Jack: What are some of the fine messes he’ll be getting himself into in his travels?

A formidable wrestling opponent for Duke (concept by Jean-Louis Sirois)

Bill: To trick him off the ship, smooth-talking Slewface convinces Duke that not any pirate can be a captain. Only swashbucklers can be captains, and swashbucklers have many talents and one of them is being smooth with the ladies. If Duke can get three women on the island to fall in love with him, that would prove he is a swashbuckler. Once he is a swashbuckler, the crew will vote him as the new captain. So Duke, being easily swayed, thinks this makes sense and goes off to prove he is swashbuckler material. Slewface and the crew know that there is no way this monosyllabic knuckle-dragger is going to get anyone to fall in love with him. They think they are scot-free. Duke is nervous and has no idea what to say to the fairer sex and just makes a mess of things.

Some other messes involve a wrestling match with a 500-pound gorilla, a fort full of wicked Vooju Raiders, and an unexpected lesson about the power of Vooju.

Jack: What can you tell us about some of the other colourful characters he’ll meet along the way?

Bill: First, he gets to know Sheriff Nancy Steele real well, because she realizes Duke is trouble and is constantly watching and arresting him.

Sheriff Nancy Steele

Now, Duke's mom taught him to be respectful to the police and women, so Duke generally does what Nancy says. At first, Nancy thinks he is a dumb oaf who is going to ruin her town, but then as she gets to know him better, she begins to sympathize with him more, and even to like him a little. She slowly pieces together the whole story and figures out that his crew has sent him on a wild goose chase. At first this just annoys her that they sent him to her island, but after a while she starts to kind of root for the big guy.

Duke will also meet Jane Starling, one of the main characters from Ghost Pirates of Vooju Island. She is on a secret mission again, and has finally met her match, an as-yet-to-be-named 500-pound gorilla. Jane thinks Duke might just be the perfect man to help her out.

He will also meet and help Lady Aziza, a North African lady who is trying to escape with her two girls from her wealthy and powerful husband. The kids were captured and are being held for ransom by a gang of Vooju-worshiping pirates called the Ogu Raiders. Can Duke help save them?

Duke will also meet the pirate ladies of the Gnarly Narwhal tavern, and the beefcake that parade around as the island’s firemen.

Jack: That’s quite the lineup. Can we count on more traditional adventuring that we’ve come to expect from you over the years? Any (gameplay) surprises up your sleeve?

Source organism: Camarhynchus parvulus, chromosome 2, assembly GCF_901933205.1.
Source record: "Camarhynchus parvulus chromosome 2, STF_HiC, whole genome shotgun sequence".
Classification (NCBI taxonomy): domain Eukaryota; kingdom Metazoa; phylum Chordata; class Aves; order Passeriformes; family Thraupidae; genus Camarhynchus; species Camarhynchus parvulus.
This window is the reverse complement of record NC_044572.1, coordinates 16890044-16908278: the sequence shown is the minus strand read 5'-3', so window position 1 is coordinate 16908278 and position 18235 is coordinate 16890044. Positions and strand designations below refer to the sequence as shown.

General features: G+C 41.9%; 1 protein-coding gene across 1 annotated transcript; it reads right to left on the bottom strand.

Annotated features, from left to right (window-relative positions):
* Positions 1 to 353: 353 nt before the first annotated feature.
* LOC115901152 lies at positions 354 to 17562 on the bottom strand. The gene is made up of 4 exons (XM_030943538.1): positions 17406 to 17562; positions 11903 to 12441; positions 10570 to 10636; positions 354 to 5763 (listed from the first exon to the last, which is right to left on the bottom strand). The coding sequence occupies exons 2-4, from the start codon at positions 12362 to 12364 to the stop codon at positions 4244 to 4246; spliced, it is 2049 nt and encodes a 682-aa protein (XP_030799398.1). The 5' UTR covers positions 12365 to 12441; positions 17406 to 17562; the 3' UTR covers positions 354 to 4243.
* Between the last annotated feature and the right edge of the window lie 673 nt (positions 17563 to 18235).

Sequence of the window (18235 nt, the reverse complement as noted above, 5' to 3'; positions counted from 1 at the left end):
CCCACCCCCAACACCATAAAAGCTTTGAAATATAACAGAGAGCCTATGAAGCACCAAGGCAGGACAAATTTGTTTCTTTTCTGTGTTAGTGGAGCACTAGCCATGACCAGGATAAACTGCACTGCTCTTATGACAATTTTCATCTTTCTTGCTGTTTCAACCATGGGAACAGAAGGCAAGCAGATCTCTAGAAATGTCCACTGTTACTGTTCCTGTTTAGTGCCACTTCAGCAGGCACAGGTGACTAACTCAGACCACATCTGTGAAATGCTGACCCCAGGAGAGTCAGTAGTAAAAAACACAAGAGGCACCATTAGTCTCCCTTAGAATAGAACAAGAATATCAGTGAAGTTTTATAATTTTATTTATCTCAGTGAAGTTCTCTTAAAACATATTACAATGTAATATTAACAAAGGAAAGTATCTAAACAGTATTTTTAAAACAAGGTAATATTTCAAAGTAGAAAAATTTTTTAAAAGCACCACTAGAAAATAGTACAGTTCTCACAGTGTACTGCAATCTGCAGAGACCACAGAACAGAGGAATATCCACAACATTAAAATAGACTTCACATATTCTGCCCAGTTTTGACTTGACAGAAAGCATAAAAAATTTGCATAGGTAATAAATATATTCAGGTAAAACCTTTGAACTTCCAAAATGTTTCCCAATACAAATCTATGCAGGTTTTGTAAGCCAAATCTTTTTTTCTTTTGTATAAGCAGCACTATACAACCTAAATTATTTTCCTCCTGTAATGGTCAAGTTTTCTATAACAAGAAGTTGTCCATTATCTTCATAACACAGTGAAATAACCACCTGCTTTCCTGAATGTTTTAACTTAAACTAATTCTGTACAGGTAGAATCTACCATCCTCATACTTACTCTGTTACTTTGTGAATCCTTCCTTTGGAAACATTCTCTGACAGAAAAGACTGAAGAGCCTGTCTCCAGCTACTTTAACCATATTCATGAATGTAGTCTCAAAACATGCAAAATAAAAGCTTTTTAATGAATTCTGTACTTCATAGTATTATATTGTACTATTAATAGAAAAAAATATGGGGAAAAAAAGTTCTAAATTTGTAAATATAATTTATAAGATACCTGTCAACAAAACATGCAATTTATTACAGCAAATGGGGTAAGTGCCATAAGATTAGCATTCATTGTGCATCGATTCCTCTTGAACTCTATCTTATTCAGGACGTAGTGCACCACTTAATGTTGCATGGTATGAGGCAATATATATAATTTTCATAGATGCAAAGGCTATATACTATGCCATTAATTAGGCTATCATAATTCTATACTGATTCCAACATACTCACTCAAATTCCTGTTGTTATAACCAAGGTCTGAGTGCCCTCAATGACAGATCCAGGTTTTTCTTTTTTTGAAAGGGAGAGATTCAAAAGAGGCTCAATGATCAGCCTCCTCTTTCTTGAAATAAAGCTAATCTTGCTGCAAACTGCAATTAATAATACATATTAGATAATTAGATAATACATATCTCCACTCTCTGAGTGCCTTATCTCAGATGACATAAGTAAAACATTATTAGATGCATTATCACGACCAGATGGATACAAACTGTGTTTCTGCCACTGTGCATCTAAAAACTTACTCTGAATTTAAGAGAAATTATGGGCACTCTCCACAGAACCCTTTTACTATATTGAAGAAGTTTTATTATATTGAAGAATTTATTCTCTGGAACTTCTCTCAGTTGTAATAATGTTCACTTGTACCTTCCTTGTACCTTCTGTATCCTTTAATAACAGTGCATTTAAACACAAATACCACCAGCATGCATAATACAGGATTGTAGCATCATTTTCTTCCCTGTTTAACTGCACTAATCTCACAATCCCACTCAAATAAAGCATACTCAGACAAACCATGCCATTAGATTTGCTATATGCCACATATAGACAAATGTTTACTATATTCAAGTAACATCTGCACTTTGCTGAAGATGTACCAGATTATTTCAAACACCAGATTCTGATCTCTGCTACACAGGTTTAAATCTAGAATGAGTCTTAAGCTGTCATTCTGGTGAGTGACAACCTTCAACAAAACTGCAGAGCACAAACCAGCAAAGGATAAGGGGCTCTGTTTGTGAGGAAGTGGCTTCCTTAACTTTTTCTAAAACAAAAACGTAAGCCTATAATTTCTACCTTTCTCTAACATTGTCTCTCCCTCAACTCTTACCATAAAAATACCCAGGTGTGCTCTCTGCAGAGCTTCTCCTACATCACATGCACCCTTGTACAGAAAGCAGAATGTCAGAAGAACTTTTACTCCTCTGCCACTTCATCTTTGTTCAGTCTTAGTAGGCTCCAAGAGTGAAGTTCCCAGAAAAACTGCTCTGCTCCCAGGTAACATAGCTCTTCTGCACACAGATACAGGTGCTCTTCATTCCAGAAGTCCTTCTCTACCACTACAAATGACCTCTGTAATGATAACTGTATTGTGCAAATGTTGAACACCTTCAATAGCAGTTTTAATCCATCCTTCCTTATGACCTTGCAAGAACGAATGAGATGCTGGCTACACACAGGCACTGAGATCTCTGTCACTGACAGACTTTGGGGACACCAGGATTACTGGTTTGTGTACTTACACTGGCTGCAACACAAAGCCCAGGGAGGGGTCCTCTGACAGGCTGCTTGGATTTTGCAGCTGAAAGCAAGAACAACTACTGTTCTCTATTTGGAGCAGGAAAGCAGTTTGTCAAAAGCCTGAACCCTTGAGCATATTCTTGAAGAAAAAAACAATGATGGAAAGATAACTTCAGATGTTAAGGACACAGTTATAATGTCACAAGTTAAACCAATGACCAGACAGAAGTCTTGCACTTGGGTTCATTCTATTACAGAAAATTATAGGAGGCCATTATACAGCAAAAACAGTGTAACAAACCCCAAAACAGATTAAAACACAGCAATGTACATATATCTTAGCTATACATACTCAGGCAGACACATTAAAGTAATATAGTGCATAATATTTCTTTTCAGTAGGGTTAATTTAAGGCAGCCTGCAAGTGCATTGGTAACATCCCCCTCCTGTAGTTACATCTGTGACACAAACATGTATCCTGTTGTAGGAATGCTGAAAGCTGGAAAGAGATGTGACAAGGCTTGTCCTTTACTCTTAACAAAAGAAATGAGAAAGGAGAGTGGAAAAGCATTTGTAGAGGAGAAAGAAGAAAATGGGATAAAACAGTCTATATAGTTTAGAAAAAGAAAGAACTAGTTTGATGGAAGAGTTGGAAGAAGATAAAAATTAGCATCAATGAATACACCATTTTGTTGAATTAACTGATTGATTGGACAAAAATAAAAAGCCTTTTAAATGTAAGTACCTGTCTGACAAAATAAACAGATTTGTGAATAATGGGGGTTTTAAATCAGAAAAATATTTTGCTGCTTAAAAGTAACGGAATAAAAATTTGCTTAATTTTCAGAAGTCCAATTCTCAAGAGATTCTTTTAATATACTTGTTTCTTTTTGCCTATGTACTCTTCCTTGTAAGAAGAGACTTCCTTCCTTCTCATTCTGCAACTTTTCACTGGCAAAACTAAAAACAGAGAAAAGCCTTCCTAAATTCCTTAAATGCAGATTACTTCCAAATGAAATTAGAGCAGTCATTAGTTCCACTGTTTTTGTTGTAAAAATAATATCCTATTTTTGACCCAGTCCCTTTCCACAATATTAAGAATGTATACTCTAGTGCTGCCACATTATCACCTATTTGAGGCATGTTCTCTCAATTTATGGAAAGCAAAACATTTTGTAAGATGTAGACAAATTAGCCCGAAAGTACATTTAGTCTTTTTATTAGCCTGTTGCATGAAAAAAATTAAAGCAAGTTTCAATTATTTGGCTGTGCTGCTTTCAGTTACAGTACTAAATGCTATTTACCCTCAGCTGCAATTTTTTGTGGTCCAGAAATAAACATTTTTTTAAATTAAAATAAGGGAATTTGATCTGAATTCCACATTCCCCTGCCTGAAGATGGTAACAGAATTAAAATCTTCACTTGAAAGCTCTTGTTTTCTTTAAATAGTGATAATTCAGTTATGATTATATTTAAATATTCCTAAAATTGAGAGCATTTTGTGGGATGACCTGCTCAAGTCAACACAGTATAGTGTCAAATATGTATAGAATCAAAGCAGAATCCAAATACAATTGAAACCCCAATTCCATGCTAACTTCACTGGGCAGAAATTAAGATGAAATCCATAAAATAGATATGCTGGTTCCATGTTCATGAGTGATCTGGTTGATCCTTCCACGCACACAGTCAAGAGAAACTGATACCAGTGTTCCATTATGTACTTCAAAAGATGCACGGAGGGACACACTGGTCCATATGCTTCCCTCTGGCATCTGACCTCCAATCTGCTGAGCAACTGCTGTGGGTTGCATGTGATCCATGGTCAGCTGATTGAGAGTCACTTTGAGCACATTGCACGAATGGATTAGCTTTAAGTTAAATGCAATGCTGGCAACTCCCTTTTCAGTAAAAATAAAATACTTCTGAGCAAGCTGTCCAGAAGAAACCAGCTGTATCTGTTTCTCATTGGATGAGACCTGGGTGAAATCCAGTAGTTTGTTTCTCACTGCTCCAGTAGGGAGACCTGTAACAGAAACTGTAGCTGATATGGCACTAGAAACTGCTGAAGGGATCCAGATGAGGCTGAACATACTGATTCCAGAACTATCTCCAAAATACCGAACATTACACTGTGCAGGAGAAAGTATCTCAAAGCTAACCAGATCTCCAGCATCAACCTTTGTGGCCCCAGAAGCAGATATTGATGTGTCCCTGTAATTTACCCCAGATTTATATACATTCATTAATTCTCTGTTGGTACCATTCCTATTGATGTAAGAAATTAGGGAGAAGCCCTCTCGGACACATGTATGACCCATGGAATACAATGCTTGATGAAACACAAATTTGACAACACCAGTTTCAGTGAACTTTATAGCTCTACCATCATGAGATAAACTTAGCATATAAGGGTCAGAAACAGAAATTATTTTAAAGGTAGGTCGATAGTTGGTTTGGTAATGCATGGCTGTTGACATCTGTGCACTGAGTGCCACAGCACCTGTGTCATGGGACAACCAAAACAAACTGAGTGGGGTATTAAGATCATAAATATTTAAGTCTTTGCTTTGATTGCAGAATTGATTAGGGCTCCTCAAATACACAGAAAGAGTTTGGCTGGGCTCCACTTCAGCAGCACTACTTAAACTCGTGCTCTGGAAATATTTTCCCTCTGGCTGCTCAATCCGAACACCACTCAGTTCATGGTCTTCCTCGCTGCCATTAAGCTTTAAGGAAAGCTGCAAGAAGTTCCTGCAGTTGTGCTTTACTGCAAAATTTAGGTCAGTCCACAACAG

Bill: Lots of traditional gameplay, for sure, but to simulate what it’s like to be Duke, we have added a few wrinkles that will vary up the gameplay quite a bit. I like to add new wrinkles when I can, like Mona’s vampire powers, or the ghost powers from Ghost Pirates of Vooju Island. In this case, I want Duke’s strength, anger issues, and slow wits to be represented in the gameplay and puzzles. They can be a boon at times, and a real burden at others.

Duke's prodigious strength will factor into the gameplay, but an insult swordfighter he is not


Jack: You’re once again working with Gene Mocsy, your partner-in-crime on Ghost Pirates. What makes you and Gene such a good team?

Bill: Gene is patient and pretty indefatigable. He is also very well-read and knowledgeable. Plus, he is an actor, writer, artist and filmmaker. So we have a lot in common. But most importantly, he has a great sense of humor. I love stand-up comedians, especially the more controversial ones like Dave Chappelle, Lisa Lampanelli and Greg Giraldo, and they have influenced my humor. But that also means I'm inappropriate at times, and Gene is good at keeping me on the straight and narrow.

He also has a great imagination and comes up with a variety of ideas, very quickly. I tend to focus on plot and characters, and Gene can take the skeleton I come up with and completely flesh it out, taking what was fairly thin in concept and making it real. That is basically the way we complement each other.

Gene also has a pretty level head, whereas I am all over the place, from super high to apathetic low. He is this solid steady force that keeps the train rolling down the track.

Duke team Bill Tiller, Jeremiah Grant, Gene Mocsy

Jack: How did the two of you meet and end up working together originally?

Bill: He and my wife, and Jeremy Koerner (the voice of Froderick the Bat) were all part of a theatre company. Gene found out that I was looking for a scripter and writer for A Vampyre Story and another unnamed game. We hit it off right away, and have been helping each other's projects ever since.